Some ad execs unsure about Indiana's NYC campaign

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Some Indiana advertising executives aren't sure a state agency's new promotional ads in New York City's Times Square is a good use of the money.

The Indiana Economic Development Corp. began running 15-second advertisements twice an hour last month to promote the state on the CBS Super Screen in Times Square.

Agency spokeswoman Katelyn Hancock said the state reached a good deal to pay $65,000 to run the "A State that Works" ads through December.

Full cost for that ad time, according to a rate card published by Toronto firm Neutron Media, would top more than $200,000, The Journal Gazette reported.

Hancock said CBS contacted the development agency after another advertiser dropped its spots on the screen.

"CBS was in a hurry to get the slot filled and needed to find someone that wasn't a competitor of their current advertisers," she said. "Thus, they reached out to the IEDC with a really good deal."

Nancy Wright, the CEO of Fort Wayne-based Ferguson Advertising, said she doesn't think the tourists and commuters rushing through Times Square are the right audience for promoting Indiana as a business-friendly state — even at a good price.

"It doesn't seem to be the right target audience to get to the decision-makers," Wright said. "It's still $65,000."

That amount of money would go a long way if spent on print ads in specialty publications routinely read by corporate executives and site selection professionals, Wright said.

Paige Webster, the owner of Arizona-based Webster Global Site Selectors, said it was important for states such as Indiana to seek attention at a time when some states are spending millions of dollars on economic-development marketing campaigns.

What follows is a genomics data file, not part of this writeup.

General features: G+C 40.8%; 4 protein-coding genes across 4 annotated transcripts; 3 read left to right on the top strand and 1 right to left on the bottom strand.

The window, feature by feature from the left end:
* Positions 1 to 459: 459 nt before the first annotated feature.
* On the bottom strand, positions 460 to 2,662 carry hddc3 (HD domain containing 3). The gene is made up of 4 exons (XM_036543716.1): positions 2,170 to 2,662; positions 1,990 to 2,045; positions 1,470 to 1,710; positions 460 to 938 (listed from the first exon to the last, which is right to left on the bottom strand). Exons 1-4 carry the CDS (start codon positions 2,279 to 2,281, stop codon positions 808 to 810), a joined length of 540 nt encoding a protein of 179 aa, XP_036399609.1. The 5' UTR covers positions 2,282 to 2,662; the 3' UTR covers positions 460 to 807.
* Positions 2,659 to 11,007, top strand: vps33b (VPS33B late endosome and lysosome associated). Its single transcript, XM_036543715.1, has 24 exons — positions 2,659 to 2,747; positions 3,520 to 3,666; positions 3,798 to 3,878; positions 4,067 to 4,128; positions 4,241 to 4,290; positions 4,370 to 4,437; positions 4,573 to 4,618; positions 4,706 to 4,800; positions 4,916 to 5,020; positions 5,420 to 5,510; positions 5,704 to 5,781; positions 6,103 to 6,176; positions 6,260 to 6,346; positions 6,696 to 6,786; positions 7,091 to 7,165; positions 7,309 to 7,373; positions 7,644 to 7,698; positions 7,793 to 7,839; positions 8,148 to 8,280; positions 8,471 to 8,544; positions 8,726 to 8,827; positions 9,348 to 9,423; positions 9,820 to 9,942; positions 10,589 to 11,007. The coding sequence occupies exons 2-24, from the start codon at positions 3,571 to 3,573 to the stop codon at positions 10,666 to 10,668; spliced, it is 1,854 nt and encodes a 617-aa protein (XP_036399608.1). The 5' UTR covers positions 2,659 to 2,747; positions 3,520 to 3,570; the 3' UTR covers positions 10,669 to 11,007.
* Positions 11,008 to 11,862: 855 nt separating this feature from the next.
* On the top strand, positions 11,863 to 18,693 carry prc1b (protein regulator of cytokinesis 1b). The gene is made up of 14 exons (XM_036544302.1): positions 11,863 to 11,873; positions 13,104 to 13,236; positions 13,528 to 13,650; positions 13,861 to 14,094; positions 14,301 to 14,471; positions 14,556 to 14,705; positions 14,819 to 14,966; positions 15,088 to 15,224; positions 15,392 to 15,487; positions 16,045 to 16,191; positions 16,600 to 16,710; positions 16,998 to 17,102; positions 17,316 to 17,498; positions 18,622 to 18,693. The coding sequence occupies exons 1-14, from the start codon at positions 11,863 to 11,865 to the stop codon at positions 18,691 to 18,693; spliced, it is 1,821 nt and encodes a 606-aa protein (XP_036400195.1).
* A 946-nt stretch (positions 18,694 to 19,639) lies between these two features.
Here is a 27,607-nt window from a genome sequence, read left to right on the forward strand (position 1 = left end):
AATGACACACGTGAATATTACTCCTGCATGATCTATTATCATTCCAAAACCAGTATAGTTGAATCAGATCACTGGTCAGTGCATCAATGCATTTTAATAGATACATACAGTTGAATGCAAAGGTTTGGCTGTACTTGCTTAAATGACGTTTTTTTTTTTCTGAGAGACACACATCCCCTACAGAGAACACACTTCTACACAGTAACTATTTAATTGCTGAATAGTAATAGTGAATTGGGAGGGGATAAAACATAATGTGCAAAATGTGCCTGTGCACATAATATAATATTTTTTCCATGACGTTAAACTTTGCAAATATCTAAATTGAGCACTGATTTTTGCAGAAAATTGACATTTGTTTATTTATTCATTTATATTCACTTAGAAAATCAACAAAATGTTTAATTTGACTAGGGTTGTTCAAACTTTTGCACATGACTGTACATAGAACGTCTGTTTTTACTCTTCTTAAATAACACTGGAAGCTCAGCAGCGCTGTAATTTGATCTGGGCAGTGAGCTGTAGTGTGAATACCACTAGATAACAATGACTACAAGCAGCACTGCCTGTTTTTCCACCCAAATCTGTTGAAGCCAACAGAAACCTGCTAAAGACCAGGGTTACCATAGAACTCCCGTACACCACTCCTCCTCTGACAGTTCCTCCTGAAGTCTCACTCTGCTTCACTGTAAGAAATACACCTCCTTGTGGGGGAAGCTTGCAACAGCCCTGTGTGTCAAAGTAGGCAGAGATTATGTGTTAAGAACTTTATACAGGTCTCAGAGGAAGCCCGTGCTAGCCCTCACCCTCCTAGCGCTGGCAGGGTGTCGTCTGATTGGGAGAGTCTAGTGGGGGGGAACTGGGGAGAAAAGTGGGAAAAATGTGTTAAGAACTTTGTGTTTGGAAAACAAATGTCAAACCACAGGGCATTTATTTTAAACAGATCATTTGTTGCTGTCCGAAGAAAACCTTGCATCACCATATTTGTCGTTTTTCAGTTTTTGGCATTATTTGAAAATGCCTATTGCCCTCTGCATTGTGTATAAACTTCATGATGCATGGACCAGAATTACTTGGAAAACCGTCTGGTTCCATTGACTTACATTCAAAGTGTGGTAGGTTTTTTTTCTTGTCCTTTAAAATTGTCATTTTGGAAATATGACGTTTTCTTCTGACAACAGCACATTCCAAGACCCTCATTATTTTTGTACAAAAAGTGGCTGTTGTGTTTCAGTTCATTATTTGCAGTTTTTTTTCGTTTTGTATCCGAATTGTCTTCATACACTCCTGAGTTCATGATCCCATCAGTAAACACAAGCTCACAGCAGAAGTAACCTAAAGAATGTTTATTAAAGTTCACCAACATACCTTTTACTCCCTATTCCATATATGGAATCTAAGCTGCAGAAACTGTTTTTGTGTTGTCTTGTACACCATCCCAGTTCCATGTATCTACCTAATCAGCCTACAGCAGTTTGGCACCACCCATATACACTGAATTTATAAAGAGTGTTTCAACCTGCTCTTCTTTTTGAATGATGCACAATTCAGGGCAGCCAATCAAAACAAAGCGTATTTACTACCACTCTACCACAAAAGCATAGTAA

"To be honest with you, I think they got a pretty good deal for 65 G's. It escalates the state to the next level," said Webster, who is pitching his company's services to the Indiana development agency.

Money for the ads came from the IEDC's marketing budget, which the General Assembly set at $3 million over two years, Hancock said.

Critics say the ads could be more effective if they targeted Wall Street and not the tourist-heavy Time Square area.

Barry LaBov, founder of Fort Wayne advertising agency LaBov & Beyond, said he doubts that many of the millions of people who see a Times Square message actually have any say in locating a business.

"I would wonder if targeting businesses (directly) would be a little more efficient," he said.


  • ?
    an EXTREME waste of money
  • Photo Opp
    My skeptical side sees the busy body that devised this ad campaign standing in front of the ad for a picture that he will put on his desk as a trophy. That is about the only value I can see in the campaign.
  • Indiana Ad Execs?
    Sifting through all the negative comments, I'm not necessarily disagreeing, but ironically, Indiana has lost a majority of its corporate headquarters and financial institutions in the past 20 years—and consequently, we don't really have an advertising industry here either.
  • Really?
    I have traveled frequently to Manhattan for business over the past several years. While I typically stay on or near Times Square, all business is conducted at a substantial distance from there. There is no way that local "movers and shakers" will ever set foot in Times Square. Are we trying to get the tourist's attention? That's better accomplished as either the Naked Cowboy or any of numerous cartoon characters. This is an absurd waste of money, but most of what Mr. Pence puts forth is all smoke and mirrors...
  • NYC
    Putting myself in in the good people of NY and seeing the ad for the first time thinking.....wow, we should visit Indiana right now and move our business!!!! Suspect most employees would respond..."right on" then ask what drug are you on.
  • only time that this state ever 'worked'
    Governor O'Bannon was the only leader who ever did anything for the ordinary working people, when he lowered the gasoline tax for a few months. Of course, the right-wingers hated him for that. The state "works" all right, only for multimillionaires and multibillionaires. For them, it works extremely well.
  • A State that Works?
    Well, it seems that Gov Pence (choke,)who followed in the steps of Mitch Daniels. Daniels appointed Purdue's Board of Trustees and then was 'shocked and honored' when given the university's president's position when his eight years were up. This state is only about twenty years behind the states that even surround it. Corruption is rampant and nominates a GOP senatorial candidate that think that rape is God's will. No surprise that KKK had a major following during its reign of terror. the only time that this state ever 'worked' was when the late Gov O'Bannon was in office.

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